ALL MY NEIGHBOURS ARE DEAD
What it's like to live next to a graveyard
All my neighbours are dead. I live opposite a graveyard. Many people are spooked by the idea of living next door to a graveyard - but they’re the best neighbours I’ve ever had. They’re quiet. They keep themselves to themselves. They don’t complain. They give me privacy. I like their attitude to life.
I’ve only just moved here so having dead neighbours is a new experience for me. We’re not living on top of each other. There’s a field between us. But I see them up there on the elevated hill. They have the town’s best view. They rarely take advantage of it.
I find myself checking out what they’re up to now and then. Not much. I peek surreptitiously a little later. Still nothing.
Occasionally I wish them good morning or say, “Alright guys?” when I go from one room to another. They blank me but I still like them.
If I wake up in the middle of the night it’s nice to have company. They’re always up.
As I unpack my stuff I look across and I have to say I love what they’ve done with the place.
They live outdoors and they have the best nature.
Graveyards are wildlife sanctuaries protected by the dead who act as rangers to ensure that crows, magpies, interesting bugs and other creatures on the periphery aren’t molested.
Also none of the graves are high rise so the views aren’t obscured.
Another good thing about having dead neighbours is you get to experience the weather vicariously through them. They’re out there in the rain and the sunshine twenty-four seven. They experience the weather with more richness and tactility than the living. Occasionally I feel like I’m missing something when they experience the elements with more contact than me.
Most are strangers but I know a few of them.
I have a great grandpa whose stone I’ve never managed to find.
I have a school friend whose family were pained when they dropped him off at his new home but who himself made no complaint when he was allowed to settle in for the night.
I have some acquaintances. There’s even a baby of someone I know.
Together they make an eclectic group.
They seem to have formed a gang that works even if they had little in common before death.
If you believe in ghosts then living next to a cemetery might be too much for you.
And if you believe in vampires move along.
I don’t know what other monsters or goblins you might be scared of but if you are anxious about goblins and monsters don’t live here.
Also, if you’re icky being reminded of your own mortality then maybe you should pass.
But I actually find it kind of sweet and comfortable living next door to them.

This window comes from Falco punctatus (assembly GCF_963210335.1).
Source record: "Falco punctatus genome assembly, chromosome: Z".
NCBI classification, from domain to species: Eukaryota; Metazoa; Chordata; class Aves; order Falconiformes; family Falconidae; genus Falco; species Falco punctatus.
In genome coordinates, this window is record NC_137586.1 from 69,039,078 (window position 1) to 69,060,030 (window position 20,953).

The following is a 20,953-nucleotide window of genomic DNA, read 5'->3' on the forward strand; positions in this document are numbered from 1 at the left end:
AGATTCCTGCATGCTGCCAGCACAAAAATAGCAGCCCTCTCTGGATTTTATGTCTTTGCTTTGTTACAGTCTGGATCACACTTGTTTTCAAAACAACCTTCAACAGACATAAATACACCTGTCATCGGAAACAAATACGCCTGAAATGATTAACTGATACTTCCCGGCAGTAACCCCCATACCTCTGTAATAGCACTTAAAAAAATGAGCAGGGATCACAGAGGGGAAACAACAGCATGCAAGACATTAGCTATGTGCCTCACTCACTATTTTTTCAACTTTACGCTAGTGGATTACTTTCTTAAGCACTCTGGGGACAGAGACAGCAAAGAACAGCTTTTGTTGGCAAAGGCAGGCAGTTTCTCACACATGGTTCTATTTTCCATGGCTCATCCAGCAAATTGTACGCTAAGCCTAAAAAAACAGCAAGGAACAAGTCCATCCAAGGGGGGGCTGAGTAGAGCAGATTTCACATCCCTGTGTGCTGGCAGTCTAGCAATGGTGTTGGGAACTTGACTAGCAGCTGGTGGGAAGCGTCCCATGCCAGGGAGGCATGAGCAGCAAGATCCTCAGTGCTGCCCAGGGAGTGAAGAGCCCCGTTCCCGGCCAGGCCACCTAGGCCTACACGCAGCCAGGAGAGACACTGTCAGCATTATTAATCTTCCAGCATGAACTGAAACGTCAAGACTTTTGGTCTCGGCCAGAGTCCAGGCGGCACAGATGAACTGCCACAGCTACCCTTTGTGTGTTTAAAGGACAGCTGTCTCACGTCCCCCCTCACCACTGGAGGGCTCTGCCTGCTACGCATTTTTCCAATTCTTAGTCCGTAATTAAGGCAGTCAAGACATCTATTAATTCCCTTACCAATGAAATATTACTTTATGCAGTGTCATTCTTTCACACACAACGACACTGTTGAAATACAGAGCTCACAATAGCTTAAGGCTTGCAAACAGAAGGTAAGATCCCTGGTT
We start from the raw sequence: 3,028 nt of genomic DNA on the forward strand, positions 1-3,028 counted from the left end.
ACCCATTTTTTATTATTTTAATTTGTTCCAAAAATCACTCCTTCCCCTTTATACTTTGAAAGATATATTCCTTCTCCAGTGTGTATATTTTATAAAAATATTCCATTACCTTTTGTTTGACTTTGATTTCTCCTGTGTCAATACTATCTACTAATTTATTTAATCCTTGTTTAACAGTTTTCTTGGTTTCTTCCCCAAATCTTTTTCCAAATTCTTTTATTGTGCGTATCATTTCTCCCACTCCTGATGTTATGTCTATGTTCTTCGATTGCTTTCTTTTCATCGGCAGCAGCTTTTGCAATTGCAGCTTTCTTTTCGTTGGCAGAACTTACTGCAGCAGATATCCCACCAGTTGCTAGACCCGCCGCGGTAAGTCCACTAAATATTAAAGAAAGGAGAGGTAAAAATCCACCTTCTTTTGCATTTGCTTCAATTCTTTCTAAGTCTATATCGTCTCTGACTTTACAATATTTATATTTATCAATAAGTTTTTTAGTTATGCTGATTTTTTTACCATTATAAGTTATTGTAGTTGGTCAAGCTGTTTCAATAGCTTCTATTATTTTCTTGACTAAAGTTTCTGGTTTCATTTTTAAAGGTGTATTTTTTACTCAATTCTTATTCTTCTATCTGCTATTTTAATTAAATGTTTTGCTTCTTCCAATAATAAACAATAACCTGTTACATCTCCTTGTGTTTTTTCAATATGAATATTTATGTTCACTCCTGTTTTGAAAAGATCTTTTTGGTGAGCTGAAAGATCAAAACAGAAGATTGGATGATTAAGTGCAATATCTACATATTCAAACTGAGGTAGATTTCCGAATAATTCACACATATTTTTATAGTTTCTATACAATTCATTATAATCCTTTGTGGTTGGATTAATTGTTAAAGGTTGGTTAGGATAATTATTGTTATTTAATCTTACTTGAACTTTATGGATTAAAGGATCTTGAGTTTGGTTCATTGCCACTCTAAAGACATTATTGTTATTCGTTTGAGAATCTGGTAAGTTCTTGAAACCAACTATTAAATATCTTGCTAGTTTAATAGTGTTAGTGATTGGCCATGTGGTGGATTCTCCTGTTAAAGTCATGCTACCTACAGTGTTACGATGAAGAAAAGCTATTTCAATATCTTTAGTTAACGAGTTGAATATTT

It’s peaceful and there’s nothing morbid at all. It’s just a field of people chilling.
Their graves are like rows of stone sun loungers on the grass - like they’re on the best holiday and don’t have to return to work.
At night it’s like they’re parked at a drive in movie under the stars, all facing the same direction, waiting for the show to start.
They’re so chilled they don’t even care when it rains on them.
They accept everything with such mildness and vegetable zen.
We could learn a lot from the dead in how to approach life.
They never worry about anything. Why should we?
They don’t even worry about death. Why should we?
Living next to a graveyard actually takes the sting out of death.
You see how bloody normal it is.
The act of dying sucks I’m sure. But being dead seems like something we can all take in our stride. It’s the living who bring angst to a graveyard. Once they’ve gone home with their tissues, the dead just get on with being dead. I’ve seen them. They have one job to do and they do it really well.
By the way - I didn’t actively seek out a house next to a graveyard. I’m not that much of a freak. There just happened to be a cemetery nearby and I never gave it much thought till now.
And what I think is: why on earth should I be icky about my dead neighbours? These are people that loved and were loved by others. They joked around kitchen tables and kept the car engine running waiting for people to come out already so they could make it somewhere on time. They’re not criminals for goodness sakes. They’re mothers, fathers, uncles, aunts who are just living somewhere else now. It’d feel weird to treat them like lepers we want nothing to do with just cause they’re dead now. They’re the least problematic people in the world. I can’t think of anyone who deserves less opprobrium than the dead. We are neighbours and we need to learn to get along together.
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